The Number Of Afghans We’re Supposed to Evacuate Keeps Spiraling Upward

KABUL, AFGHANISTAN - AUGUST 26: A view after two explosions reported outside Hamid Karzai International Airport, the center of evacuation efforts from Afghanistan since the Taliban took over in Kabul, Afghanistan on ... KABUL, AFGHANISTAN - AUGUST 26: A view after two explosions reported outside Hamid Karzai International Airport, the center of evacuation efforts from Afghanistan since the Taliban took over in Kabul, Afghanistan on August 26, 2021. No causalities of any of the many nationalities at the airport have been confirmed yet. (Photo by Sayed Khodaiberdi Sadat/Anadolu Agency via Getty Images) MORE LESS
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August 26, 2021 1:51 p.m.

I want to discuss an issue I’ve been watching unfold through the process of the evacuation from Kabul which has now been on-going for some ten days. As we’ve discussed, the fate of American allies in the country has become both a humanitarian mission as well as a cudgel used to attack the US withdrawal – both by those who wanted the US to stay in Afghanistan permanently and those who’ve wanted to use the inevitable messiness and chaos of the US withdrawal as a way to cleanse their own dirty hands and complicity in the misbegotten mission. But a key part of both dimensions of this question is that the number in need of evacuation is a moving target.

A week and a half ago reports had numbers in the range of 70,000 to 80,000 Afghan nationals needing to be evacuated – mostly so-called SIVs and their families. A greater number of people have now been flown out of the country, though a small percentage of those are US citizens and some large percentage is third country nationals. Today however The New York Times reports new numbers based on analyses of Pentagon records by an advocacy group called the Association of Wartime Allies. They find that as many as one million Afghan could be eligible for expedited immigration status and that a minimum of 250,000 are yet to be evacuated.

Earlier this week, after a briefing for members of Congress, Rep. Adam Schiff (D-CA) expressed skepticism about whether all evacuees could be flown out by the end of August. “Given the number of Americans who still need to be evacuated, the number of SIVs, the number of others who are members of the Afghan press, civil society leaders women leaders. It’s hard for me to imagine all of that can be accomplished between now and the end of the month.”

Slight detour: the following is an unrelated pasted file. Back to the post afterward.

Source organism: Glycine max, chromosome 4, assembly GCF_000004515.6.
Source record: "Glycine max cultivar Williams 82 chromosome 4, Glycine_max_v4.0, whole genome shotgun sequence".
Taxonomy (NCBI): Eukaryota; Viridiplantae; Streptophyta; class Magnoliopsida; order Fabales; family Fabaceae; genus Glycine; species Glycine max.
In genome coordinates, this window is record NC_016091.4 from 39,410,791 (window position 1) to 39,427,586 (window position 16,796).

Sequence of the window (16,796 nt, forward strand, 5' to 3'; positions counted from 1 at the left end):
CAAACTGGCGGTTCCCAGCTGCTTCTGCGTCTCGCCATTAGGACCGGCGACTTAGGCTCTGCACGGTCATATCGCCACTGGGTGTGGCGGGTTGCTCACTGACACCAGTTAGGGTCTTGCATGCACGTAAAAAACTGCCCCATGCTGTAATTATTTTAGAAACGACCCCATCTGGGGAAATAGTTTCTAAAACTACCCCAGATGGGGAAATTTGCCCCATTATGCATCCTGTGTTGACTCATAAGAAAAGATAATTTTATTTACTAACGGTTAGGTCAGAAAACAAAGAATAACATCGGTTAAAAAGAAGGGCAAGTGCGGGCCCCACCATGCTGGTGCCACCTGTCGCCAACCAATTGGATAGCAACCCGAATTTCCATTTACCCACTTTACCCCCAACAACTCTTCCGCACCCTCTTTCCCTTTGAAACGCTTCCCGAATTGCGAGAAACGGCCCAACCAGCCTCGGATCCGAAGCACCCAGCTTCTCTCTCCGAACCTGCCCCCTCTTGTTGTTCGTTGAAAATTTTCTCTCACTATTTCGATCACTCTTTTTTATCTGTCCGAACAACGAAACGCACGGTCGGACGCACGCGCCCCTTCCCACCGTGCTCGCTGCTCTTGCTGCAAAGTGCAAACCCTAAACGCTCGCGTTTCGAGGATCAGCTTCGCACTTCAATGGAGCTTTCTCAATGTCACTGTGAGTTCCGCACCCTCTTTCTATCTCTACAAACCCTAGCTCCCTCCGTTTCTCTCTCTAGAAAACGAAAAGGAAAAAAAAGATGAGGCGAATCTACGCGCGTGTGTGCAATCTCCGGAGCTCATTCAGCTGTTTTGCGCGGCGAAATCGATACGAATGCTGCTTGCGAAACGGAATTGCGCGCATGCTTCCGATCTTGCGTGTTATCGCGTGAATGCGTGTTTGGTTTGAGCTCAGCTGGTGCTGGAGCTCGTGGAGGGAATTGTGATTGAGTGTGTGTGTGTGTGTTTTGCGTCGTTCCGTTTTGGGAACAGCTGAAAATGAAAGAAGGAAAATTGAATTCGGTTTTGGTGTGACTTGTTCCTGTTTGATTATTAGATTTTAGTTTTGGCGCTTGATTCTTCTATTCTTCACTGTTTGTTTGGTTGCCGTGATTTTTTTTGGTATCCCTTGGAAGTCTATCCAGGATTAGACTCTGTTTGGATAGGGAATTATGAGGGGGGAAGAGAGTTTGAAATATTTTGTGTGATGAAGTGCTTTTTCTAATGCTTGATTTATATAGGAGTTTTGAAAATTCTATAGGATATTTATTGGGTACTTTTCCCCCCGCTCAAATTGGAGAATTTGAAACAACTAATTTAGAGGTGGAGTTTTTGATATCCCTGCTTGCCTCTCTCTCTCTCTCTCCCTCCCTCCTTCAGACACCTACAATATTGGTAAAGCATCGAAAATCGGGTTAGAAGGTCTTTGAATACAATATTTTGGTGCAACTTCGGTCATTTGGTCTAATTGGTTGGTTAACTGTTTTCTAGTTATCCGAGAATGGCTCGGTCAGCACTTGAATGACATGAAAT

So this is SIVs (basically people who worked for the US military mission), members of Afghan media, leaders of civil society and prominent women leaders. As noted above, the SIV group alone is now being pegged at as many as one million people. When you add in these other groups you’re talking about a non-trivial percentage of the entire Afghan population of 38 or 39 million people.

Let me be crystal clear: my point here isn’t that we don’t have room for Afghan refugees or that there is anything wrong with new Americans from Afghanistan. I think we should welcome hundreds of thousands for resettlement in the US. We should also continue to facilitate, after we remove all military forces from Afghanistan, to expedite the departure of as many Afghans as possible. (Despite appearances the US has substantial leverage in the form of aid, access to the international financial system and more.) That’s both for national responsibility and humanitarian reasons but also because America needs more immigrants. America is always in need of more good people. My point is purely about the duration of the US military presence in the country.

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We are currently managing a tenuous occupation of the Kabul airport and under great pressure not to leave until all evacuees are rescued. (News of the terrorist bombing outside the airport came as I was writing this post.) But the number to be rescued keeps changing. Or rather expanding. Dramatically.

In many cases this is done in good faith. There are lots of people endangered or potentially endangered by the Taliban takeover. Certainly there are lots of people whose life opportunities will dim dramatically. Just to make this concrete I recommend listening to the most recent episode of our podcast in which our co-host Kate Riga talks about her own effort to assist a desperate one-time interpreter for the US Army in getting out of the country with his family. This is very real whatever your opinions about the US mission in the country. But it is just as clear that this ever growing number is being used as both an anchor for the unending US military presence in the country and a cudgel with which to pin the consequences of the failed mission on the decision to withdraw itself. The number keeps escalating so that the storyline of failure and betrayal stays intact no matter what.

It is a complicated situation to make sense of since it mixes people working from the best of motives and others working from the worst. I can’t manage to disentangle them or figure out myself just how to balance the clearly dangerous retention of the Kabul airport with our obligation to withdraw what number of people. But we should be aware of this dynamic.

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